Edinburgh Wild Hawthorn Press 1961. First edition of Niedecker's second book, published by the press of the Scottish concrete poet & gardener extraordinary Ian Hamilton Finlay, with the introduction by [poet Edward] Dorn on a separate sheet laid into the book. Inscribed on the inside front wrapper to her later publisher, Jonathan Williams: "Jonathan: My best book so far (Sept. 3, '69). So good of you to keep it on hand. Best wishes, Lorine". In 1968, Williams' Jargon Society published Niedecker's Tenderness & Gristle: The Collected Poems (1936-1966) & in 1985, the most comprehensive edition of her poetry, From This Condensery: The Complete Writings of Lorine Niedecker. In his introduction to My Friend Tree, Dorn deftly sums up Niedecker's achievement: "I like these poems because first they attach an undistractable clarity to the word, and then because they are unabashed enough to weld that word to a freely sought, beautifully random instance--that instance being the only thing place and its content can be: the catch in the seine". Inscribed books by the sybilline poet from Black Hawk Island on the shores of Lake Koshkonong, Wisconsin, are extremely rare.
Price: $6,500.

And from Hart Crane, The Bridge. From the bookseller's description:
Paris The Black Sun Press 1930. First edition. One of 50 copies on Japanese Vellum, signed by Crane. Quarto, original white printed wrappers, with original glassine cover and gilt paper covered slipcase (cover and case lightly worn). A beautiful copy of one of the rarest and most important books of twentieth century poetry.
Price: $28,500.00

ABE also lists many paperbacks by these poets that cost just a few dollars ($3, $4, $5).

Monday, February 21, 2005

The iWorld

From Andrew Sullivan's column in the Times of London:

I was visiting New York last week and noticed something I’d never thought I’d say about the city. Yes, nightlife is pretty much dead (and I’m in no way the first to notice that). But daylife--that insane mishmash of yells, chatter, clatter, hustle and chutzpah that makes New York the urban equivalent of methamphetamine--was also a little different. It was quieter.

Manhattan’s downtown is now a Disney-like string of malls, riverside parks and pretty upper-middle-class villages. But there was something else. And as I looked across the throngs on the pavements, I began to see why.

There were little white wires hanging down from their ears, or tucked into pockets, purses or jackets. The eyes were a little vacant. Each was in his or her own musical world, walking to their soundtrack, stars in their own music video, almost oblivious to the world around them. These are the iPod people.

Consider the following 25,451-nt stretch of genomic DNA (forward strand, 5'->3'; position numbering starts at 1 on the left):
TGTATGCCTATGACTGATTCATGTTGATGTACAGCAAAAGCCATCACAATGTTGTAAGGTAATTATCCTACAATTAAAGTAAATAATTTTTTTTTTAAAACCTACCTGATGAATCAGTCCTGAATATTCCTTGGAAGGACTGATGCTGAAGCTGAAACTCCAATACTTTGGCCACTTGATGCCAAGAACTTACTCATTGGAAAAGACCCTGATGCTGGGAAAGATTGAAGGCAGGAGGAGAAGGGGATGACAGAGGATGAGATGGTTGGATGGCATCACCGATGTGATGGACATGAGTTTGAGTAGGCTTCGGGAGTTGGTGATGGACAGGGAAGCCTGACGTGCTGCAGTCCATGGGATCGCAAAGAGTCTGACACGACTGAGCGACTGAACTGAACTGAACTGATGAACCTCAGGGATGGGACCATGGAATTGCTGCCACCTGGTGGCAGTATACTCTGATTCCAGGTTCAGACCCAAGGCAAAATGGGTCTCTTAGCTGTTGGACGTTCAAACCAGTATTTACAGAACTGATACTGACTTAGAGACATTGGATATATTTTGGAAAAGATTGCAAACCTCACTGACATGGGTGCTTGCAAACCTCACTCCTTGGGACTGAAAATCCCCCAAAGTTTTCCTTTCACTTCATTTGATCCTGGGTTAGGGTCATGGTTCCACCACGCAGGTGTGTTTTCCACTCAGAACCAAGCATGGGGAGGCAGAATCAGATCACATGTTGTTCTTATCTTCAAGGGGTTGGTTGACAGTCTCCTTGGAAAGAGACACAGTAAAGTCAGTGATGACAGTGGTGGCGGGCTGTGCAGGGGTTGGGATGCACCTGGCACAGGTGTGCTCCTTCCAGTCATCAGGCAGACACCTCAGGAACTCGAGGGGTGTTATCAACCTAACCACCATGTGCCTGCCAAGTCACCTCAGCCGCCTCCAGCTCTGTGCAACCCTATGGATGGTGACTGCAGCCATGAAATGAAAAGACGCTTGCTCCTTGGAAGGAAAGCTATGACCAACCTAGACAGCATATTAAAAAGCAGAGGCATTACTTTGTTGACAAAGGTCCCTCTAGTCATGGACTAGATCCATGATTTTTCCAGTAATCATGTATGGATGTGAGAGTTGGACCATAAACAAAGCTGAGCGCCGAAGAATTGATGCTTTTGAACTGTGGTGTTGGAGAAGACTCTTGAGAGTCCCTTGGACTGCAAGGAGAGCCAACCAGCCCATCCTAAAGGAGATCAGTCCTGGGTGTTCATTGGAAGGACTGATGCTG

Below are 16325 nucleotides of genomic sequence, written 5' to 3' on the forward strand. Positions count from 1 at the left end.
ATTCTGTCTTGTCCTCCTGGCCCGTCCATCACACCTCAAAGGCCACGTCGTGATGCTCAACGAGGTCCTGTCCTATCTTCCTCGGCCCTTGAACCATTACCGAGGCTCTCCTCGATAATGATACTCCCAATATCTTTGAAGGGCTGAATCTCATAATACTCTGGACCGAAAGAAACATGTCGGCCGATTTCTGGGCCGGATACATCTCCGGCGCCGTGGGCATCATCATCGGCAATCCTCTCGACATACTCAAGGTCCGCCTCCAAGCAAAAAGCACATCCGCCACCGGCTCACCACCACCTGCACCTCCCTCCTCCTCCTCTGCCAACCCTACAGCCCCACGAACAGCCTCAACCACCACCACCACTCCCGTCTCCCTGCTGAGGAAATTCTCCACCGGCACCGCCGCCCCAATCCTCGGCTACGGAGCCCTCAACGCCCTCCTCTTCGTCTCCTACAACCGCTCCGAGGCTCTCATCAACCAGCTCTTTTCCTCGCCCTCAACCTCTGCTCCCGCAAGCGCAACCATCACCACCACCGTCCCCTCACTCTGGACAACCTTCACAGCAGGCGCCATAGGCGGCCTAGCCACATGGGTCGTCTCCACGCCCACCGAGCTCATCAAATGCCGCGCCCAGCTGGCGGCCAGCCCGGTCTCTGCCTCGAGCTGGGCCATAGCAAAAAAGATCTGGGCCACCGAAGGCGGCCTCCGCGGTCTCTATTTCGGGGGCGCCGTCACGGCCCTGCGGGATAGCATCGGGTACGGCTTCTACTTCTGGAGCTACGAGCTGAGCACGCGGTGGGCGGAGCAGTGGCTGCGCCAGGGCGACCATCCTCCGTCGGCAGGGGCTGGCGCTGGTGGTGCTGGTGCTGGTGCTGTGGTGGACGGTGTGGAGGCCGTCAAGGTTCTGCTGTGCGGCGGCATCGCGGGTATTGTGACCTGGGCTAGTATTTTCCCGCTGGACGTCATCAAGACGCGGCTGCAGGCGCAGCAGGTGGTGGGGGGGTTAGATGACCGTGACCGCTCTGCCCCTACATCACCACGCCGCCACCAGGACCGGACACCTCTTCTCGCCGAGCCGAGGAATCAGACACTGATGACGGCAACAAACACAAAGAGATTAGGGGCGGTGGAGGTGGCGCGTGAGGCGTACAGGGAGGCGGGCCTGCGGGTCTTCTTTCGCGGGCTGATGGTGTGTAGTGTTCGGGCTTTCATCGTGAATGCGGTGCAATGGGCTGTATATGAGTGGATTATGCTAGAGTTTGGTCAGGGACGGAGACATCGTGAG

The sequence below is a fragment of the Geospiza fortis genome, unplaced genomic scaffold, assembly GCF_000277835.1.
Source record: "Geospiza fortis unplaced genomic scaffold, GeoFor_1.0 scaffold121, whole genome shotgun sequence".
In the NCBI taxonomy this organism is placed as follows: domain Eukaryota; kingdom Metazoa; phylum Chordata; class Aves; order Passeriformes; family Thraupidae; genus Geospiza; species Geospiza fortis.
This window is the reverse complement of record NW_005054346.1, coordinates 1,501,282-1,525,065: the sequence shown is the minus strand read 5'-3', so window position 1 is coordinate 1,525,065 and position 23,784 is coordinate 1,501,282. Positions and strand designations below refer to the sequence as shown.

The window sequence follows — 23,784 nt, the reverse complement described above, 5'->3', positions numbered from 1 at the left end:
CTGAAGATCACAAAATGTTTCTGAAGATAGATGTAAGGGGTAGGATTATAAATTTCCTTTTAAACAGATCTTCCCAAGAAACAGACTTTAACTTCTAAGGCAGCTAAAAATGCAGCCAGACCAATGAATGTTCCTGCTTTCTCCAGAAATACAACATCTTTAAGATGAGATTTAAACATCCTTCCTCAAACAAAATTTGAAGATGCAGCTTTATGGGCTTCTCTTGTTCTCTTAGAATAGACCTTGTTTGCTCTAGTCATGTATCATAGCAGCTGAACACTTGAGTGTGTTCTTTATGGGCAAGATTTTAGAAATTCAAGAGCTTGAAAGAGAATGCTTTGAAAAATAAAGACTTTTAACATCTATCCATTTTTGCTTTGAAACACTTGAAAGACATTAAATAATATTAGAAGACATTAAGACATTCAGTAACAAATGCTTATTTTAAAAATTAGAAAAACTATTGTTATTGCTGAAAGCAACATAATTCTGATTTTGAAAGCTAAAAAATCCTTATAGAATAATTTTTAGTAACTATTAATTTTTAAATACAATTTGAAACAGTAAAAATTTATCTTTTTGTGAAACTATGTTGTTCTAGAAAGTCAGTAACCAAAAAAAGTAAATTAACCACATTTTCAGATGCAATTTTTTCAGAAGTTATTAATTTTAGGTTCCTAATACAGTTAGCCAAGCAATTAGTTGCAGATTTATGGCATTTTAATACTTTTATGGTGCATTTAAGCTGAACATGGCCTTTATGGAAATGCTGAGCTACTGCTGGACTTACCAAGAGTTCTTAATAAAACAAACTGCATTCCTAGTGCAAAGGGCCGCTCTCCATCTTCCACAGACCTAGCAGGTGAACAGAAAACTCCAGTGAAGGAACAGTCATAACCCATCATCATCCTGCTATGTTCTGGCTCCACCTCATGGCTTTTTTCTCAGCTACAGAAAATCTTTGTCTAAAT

These are the first paragraphs of an interesting short piece on one way that technology is changing social space (by a writer who admits that he too is a resident of what he calls the "iWorld"). You can read the rest by clicking here.

Sunday, February 20, 2005

Q and A

A question and a wonderful answer:

Q. You had a large handbag with you at the [Yankees World Series] game. What was in it?

A. A Hermes address book with an extensible very thin silver pencil; and two other pencils--a black ball-point (my name stamped in gold), retractable, made by a veteran who is paralyzed below the chest, who makes and sells a variety of eye-catchers as a living--Hal McColl, 101 West Club Boulevard, Durham, North Carolina. I occasionally order a pen set of him since it doesn't scratch or exude spiders. In case it gave out, I had a Dixon Ticonderoga with brass cap; had a Standard ring-topped notebook and a little thing of fifteen pages with a glazed white cover, souvenir of Unz & Co., Stationers, 24 Beaver Street, New York City--given me for a trip but saved for a single special event. Then I had a miniature pair of black plastic binoculars weighing an ounce and three-quarters--bought by mail to watch a bluejay that for two or three years had preempted a catalpa tree in a backyard adjacent to my back windows. I like to startle it by imitating it, so that it gives a sharp look round and answers uncertainly. It stays all winter.
Question by man of letters George Plimpton, answer by poet Marianne Moore, from "Ten Answers: Letters from an October Afternoon, Part II," Harper’s (November 1964).

[Moore's "spiders" seems to refer to the way fountain-pen ink will sometimes spread out on highly porous paper.]

Saturday, February 19, 2005

Grammy anger management

I watched the entire Grammy broadcast this year, hoping to see Brian Wilson and Van Dyke Parks in the audience. Alas, the three categories in which their masterpiece SMiLE was nominated weren't even part of the broadcast. Brian Wilson did make an appearance in a ramshackle "all-star" version of "Across the Universe," which was immediately offered for sale across the universe in the form of an iTunes file.

As music lovers both younger and older know, the Grammys are about product and units sold and the handful of cds that all listeners are supposed to fall in line to buy. So I'm not really disappointed by this year's Grammys. But I am angered by several elements of this broadcast: